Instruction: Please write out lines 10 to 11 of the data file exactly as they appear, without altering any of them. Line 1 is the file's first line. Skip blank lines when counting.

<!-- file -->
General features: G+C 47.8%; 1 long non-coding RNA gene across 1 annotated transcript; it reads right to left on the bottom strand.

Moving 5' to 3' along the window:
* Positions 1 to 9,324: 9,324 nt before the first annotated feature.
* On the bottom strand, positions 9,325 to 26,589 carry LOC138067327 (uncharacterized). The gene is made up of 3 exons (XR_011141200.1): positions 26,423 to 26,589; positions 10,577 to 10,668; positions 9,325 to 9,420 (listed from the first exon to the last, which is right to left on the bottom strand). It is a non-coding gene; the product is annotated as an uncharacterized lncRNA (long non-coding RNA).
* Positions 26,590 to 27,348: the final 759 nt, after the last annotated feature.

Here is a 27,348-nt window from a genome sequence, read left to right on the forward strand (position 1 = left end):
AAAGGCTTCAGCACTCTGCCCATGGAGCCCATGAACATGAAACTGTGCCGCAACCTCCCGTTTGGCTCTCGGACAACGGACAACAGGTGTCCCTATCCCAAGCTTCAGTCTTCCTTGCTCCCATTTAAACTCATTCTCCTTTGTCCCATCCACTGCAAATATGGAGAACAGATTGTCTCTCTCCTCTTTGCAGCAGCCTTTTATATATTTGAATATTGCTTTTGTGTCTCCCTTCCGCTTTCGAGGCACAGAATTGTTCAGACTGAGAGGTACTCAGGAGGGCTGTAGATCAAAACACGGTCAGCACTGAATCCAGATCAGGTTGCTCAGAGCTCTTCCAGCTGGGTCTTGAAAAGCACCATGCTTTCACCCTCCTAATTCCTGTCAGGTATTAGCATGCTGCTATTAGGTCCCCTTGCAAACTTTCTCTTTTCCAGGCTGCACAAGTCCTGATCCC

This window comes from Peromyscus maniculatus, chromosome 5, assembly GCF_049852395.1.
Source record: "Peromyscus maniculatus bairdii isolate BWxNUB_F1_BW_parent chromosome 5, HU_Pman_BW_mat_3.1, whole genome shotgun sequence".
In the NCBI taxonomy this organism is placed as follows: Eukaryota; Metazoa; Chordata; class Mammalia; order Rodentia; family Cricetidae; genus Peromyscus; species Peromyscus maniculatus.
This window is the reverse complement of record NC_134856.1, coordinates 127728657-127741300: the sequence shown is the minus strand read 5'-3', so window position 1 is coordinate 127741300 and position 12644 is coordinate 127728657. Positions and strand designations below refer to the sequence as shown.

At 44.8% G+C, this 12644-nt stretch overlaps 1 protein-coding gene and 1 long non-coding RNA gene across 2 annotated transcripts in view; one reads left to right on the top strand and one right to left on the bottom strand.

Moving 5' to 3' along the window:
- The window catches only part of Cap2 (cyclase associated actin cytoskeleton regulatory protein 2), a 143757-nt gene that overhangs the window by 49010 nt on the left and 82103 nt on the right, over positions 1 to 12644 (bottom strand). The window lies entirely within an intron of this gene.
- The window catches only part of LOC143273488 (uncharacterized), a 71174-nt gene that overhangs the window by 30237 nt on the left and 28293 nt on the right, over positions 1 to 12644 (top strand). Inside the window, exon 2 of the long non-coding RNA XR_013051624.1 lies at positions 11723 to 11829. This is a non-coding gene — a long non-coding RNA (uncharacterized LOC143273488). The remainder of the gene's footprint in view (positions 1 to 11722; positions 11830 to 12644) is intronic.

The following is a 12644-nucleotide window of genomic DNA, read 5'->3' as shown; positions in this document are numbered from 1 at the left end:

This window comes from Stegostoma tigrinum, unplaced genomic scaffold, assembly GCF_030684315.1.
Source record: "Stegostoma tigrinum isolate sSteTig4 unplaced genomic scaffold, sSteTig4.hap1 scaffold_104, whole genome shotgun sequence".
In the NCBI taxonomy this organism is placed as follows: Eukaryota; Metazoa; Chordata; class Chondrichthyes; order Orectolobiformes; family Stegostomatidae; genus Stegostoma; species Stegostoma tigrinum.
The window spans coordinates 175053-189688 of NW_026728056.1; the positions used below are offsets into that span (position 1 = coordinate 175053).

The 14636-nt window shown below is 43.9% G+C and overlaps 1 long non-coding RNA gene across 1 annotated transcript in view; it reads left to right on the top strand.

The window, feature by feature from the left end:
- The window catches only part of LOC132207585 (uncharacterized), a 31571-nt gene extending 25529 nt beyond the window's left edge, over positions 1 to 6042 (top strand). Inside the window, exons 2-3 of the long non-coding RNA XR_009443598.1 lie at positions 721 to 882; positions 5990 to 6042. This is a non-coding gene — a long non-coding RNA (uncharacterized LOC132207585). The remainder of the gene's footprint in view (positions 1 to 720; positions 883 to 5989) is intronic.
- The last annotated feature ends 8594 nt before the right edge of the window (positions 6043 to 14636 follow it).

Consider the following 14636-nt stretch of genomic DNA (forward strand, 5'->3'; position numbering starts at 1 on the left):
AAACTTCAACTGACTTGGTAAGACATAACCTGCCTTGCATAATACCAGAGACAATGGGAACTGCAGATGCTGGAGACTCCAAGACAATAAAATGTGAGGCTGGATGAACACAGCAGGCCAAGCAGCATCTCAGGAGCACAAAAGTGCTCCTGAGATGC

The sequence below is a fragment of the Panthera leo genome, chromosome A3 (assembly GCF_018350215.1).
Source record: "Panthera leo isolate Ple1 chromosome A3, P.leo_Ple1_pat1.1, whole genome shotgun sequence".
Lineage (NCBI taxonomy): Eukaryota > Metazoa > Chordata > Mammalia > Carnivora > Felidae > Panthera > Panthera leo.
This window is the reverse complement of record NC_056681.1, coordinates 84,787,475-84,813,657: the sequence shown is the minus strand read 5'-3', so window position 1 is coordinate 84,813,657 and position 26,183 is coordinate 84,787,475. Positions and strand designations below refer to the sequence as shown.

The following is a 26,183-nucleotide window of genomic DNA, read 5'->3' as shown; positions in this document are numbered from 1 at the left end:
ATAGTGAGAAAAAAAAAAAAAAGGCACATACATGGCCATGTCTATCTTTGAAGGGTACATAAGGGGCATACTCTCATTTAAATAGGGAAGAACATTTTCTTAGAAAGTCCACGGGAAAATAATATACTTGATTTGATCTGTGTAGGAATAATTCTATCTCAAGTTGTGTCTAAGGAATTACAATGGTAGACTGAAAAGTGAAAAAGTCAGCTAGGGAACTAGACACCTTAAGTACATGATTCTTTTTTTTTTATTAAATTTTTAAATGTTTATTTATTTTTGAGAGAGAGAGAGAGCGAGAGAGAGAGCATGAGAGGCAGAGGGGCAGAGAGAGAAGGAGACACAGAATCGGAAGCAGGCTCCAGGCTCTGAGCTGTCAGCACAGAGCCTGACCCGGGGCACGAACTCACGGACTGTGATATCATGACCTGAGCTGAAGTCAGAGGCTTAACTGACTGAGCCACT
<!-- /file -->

In the NCBI taxonomy this organism is placed as follows: Eukaryota; Metazoa; Chordata; class Mammalia; order Rodentia; family Cricetidae; genus Peromyscus; species Peromyscus maniculatus.
This window is the reverse complement of record NC_134856.1, coordinates 127728657-127741300: the sequence shown is the minus strand read 5'-3', so window position 1 is coordinate 127741300 and position 12644 is coordinate 127728657. Positions and strand designations below refer to the sequence as shown.